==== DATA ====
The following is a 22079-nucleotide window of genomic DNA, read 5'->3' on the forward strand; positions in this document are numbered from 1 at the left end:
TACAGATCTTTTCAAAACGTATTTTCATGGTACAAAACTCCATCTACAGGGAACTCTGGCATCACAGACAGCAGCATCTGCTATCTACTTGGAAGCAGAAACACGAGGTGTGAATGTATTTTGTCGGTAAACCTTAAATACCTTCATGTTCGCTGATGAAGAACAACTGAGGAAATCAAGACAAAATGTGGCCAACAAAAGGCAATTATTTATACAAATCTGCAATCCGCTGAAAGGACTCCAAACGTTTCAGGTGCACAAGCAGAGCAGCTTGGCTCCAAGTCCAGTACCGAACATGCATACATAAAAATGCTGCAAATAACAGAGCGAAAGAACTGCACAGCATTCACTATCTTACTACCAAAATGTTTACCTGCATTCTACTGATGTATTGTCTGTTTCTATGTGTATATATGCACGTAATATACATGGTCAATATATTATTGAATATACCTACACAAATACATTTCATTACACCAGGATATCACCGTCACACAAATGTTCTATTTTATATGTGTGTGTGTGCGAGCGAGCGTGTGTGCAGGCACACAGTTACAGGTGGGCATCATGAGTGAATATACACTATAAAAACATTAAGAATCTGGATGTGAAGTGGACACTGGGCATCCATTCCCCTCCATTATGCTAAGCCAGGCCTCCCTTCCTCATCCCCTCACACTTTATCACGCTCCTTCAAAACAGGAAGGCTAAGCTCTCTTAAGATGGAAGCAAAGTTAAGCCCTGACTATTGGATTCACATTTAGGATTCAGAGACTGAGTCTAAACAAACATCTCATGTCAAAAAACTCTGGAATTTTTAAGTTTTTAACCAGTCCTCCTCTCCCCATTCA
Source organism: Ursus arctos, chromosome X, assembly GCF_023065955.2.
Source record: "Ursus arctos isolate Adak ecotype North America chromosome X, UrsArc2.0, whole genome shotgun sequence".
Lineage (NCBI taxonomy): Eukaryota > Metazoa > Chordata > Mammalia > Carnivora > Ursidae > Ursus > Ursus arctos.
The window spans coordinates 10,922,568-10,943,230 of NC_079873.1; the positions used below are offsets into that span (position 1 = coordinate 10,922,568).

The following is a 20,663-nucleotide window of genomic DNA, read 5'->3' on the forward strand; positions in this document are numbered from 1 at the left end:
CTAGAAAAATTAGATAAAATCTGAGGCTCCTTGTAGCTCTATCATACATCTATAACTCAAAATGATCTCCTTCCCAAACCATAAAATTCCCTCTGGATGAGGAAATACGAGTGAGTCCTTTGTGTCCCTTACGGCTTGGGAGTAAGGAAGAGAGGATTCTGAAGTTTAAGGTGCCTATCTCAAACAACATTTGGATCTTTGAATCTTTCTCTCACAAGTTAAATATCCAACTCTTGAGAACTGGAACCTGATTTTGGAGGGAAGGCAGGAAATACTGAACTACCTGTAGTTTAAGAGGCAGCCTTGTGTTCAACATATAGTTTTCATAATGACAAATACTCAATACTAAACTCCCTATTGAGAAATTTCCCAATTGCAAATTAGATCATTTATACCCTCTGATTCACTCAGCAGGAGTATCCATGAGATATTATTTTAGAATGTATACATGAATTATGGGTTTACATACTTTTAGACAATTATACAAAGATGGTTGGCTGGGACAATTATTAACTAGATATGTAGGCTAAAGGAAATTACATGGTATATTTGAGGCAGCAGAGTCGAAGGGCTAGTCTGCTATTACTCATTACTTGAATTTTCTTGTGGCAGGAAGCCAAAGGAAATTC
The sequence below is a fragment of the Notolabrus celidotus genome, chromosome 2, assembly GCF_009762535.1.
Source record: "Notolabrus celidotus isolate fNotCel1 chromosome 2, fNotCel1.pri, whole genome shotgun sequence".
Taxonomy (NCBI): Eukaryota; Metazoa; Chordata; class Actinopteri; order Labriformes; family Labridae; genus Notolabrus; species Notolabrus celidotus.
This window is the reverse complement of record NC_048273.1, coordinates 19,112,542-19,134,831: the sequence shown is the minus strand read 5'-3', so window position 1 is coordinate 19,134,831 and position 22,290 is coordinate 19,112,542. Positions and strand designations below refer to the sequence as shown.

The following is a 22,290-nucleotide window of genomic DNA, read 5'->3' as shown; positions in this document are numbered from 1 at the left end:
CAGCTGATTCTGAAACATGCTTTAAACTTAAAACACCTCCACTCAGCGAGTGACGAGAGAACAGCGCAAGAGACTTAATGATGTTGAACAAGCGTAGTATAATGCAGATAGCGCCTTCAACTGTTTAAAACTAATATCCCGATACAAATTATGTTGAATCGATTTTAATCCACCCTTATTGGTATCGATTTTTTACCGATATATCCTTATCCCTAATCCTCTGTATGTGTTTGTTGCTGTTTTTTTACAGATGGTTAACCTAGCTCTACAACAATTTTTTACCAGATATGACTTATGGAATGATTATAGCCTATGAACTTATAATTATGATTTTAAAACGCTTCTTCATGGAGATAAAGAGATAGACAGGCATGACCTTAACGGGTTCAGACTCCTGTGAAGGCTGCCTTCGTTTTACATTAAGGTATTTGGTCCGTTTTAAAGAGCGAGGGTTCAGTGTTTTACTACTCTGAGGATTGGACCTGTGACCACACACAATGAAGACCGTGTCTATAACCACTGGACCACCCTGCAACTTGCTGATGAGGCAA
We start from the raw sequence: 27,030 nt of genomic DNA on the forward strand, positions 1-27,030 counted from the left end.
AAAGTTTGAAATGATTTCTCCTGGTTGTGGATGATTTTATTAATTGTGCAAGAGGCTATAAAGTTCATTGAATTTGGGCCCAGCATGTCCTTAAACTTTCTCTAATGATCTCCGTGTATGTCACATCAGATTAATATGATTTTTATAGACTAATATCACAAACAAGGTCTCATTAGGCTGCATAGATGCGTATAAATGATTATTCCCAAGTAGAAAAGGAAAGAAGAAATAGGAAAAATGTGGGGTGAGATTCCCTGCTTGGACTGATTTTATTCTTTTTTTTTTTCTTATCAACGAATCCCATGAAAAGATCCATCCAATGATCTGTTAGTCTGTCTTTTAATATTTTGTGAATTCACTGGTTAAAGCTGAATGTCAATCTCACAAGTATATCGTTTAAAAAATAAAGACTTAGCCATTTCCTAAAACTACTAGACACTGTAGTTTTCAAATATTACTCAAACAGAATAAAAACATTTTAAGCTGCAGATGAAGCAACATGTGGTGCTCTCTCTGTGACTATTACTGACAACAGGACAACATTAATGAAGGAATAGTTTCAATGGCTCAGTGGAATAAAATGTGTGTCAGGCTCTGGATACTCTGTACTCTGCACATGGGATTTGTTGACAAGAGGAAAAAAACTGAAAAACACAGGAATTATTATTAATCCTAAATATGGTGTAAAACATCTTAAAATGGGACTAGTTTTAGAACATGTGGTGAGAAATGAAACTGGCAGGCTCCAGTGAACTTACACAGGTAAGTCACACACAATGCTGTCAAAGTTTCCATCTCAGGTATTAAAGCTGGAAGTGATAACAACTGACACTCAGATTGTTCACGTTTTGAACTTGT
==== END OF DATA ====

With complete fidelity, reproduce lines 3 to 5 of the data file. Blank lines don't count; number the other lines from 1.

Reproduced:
Source organism: Ursus arctos, chromosome X, assembly GCF_023065955.2.
Source record: "Ursus arctos isolate Adak ecotype North America chromosome X, UrsArc2.0, whole genome shotgun sequence".
Lineage (NCBI taxonomy): Eukaryota > Metazoa > Chordata > Mammalia > Carnivora > Ursidae > Ursus > Ursus arctos.